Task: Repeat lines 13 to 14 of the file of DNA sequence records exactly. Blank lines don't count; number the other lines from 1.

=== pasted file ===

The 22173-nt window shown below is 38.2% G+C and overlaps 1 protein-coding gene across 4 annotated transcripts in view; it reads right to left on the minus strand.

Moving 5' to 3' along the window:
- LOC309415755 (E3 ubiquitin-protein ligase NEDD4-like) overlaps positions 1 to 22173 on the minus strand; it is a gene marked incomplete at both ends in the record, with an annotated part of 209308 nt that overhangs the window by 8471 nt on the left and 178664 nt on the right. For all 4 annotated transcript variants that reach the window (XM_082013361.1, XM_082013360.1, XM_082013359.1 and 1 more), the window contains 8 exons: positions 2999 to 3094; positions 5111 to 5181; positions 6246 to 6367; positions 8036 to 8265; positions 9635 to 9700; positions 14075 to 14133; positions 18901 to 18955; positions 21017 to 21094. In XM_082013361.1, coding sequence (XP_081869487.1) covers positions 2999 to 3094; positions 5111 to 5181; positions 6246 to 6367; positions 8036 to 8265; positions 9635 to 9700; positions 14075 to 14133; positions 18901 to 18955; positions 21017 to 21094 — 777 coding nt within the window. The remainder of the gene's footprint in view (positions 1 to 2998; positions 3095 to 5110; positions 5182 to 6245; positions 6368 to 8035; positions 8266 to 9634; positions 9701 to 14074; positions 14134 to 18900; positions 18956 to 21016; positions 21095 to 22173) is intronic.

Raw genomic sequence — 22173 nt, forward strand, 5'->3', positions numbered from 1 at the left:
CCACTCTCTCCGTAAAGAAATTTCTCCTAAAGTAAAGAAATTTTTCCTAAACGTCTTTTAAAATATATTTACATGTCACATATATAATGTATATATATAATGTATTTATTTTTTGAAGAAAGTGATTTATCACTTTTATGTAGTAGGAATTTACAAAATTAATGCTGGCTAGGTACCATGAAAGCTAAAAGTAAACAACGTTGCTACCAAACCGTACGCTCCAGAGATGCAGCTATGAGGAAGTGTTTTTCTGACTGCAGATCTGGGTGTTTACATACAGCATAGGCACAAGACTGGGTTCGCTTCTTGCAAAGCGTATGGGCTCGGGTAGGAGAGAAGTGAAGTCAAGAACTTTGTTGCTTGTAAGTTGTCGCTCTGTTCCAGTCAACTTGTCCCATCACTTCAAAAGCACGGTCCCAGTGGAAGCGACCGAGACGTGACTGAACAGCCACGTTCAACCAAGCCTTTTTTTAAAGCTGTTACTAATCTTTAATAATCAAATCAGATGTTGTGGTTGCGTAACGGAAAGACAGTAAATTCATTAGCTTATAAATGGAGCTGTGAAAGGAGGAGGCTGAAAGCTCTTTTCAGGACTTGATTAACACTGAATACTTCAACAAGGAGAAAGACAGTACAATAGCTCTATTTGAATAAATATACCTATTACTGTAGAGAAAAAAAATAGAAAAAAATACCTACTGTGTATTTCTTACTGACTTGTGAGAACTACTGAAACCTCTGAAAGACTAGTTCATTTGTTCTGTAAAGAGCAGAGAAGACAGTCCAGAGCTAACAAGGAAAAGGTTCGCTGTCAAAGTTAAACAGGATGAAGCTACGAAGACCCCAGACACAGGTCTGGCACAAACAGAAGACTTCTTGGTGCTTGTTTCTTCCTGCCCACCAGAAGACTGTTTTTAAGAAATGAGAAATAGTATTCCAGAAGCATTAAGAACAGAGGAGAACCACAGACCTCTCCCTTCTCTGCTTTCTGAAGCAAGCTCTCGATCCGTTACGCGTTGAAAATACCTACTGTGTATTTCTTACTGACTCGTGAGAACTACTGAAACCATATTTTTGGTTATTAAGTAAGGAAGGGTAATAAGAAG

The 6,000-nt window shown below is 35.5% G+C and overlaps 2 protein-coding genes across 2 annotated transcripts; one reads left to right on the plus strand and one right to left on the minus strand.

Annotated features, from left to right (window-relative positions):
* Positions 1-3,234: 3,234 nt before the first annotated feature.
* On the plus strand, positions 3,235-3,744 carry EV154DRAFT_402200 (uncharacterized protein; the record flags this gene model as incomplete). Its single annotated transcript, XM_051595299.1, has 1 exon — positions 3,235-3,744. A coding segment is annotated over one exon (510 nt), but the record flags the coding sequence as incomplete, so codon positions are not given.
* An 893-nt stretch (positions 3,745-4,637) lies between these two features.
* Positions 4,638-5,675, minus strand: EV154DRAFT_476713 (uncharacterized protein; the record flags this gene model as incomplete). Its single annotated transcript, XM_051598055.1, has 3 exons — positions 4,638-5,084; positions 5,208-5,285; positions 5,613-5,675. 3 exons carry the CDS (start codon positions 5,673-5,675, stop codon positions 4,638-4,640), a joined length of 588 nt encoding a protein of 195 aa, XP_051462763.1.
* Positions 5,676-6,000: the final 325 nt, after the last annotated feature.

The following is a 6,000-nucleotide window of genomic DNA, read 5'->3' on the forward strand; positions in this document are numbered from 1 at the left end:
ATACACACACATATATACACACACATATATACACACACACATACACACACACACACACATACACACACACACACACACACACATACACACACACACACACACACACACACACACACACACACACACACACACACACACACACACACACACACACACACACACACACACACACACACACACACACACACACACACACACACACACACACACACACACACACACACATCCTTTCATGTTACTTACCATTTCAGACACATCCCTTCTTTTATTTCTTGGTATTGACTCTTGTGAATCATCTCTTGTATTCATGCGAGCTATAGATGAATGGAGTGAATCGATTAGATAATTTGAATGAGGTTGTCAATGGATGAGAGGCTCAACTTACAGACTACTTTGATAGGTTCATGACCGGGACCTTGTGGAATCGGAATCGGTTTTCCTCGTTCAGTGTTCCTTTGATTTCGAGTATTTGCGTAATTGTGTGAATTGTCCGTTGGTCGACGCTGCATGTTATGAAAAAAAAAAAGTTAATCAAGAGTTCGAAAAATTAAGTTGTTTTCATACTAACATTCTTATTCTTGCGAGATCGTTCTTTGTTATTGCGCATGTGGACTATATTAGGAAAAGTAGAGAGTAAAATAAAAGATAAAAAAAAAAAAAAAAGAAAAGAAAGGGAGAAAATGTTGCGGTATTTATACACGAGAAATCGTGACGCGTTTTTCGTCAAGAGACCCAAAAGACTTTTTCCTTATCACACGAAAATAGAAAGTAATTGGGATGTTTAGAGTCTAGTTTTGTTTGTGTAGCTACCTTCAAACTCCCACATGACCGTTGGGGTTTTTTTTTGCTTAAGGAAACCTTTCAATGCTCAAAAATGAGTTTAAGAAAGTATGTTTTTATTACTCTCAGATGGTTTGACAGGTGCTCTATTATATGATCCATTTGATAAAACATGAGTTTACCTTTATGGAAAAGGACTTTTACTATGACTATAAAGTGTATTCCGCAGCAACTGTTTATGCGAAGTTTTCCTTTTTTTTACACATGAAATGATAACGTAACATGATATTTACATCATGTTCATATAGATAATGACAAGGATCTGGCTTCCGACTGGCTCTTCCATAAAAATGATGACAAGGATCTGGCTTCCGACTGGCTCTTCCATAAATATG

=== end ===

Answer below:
The following is a 6,000-nucleotide window of genomic DNA, read 5'->3' on the forward strand; positions in this document are numbered from 1 at the left end:
ATACACACACATATATACACACACATATATACACACACACATACACACACACACACACATACACACACACACACACACACACATACACACACACACACACACACACACACACACACACACACACACACACACACACACACACACACACACACACACACACACACACACACACACACACACACACACACACACACACACACACACACACACACACACACACACACATCCTTTCATGTTACTTACCATTTCAGACACATCCCTTCTTTTATTTCTTGGTATTGACTCTTGTGAATCATCTCTTGTATTCATGCGAGCTATAGATGAATGGAGTGAATCGATTAGATAATTTGAATGAGGTTGTCAATGGATGAGAGGCTCAACTTACAGACTACTTTGATAGGTTCATGACCGGGACCTTGTGGAATCGGAATCGGTTTTCCTCGTTCAGTGTTCCTTTGATTTCGAGTATTTGCGTAATTGTGTGAATTGTCCGTTGGTCGACGCTGCATGTTATGAAAAAAAAAAAGTTAATCAAGAGTTCGAAAAATTAAGTTGTTTTCATACTAACATTCTTATTCTTGCGAGATCGTTCTTTGTTATTGCGCATGTGGACTATATTAGGAAAAGTAGAGAGTAAAATAAAAGATAAAAAAAAAAAAAAAAGAAAAGAAAGGGAGAAAATGTTGCGGTATTTATACACGAGAAATCGTGACGCGTTTTTCGTCAAGAGACCCAAAAGACTTTTTCCTTATCACACGAAAATAGAAAGTAATTGGGATGTTTAGAGTCTAGTTTTGTTTGTGTAGCTACCTTCAAACTCCCACATGACCGTTGGGGTTTTTTTTTGCTTAAGGAAACCTTTCAATGCTCAAAAATGAGTTTAAGAAAGTATGTTTTTATTACTCTCAGATGGTTTGACAGGTGCTCTATTATATGATCCATTTGATAAAACATGAGTTTACCTTTATGGAAAAGGACTTTTACTATGACTATAAAGTGTATTCCGCAGCAACTGTTTATGCGAAGTTTTCCTTTTTTTTACACATGAAATGATAACGTAACATGATATTTACATCATGTTCATATAGATAATGACAAGGATCTGGCTTCCGACTGGCTCTTCCATAAAAATGATGACAAGGATCTGGCTTCCGACTGGCTCTTCCATAAATATG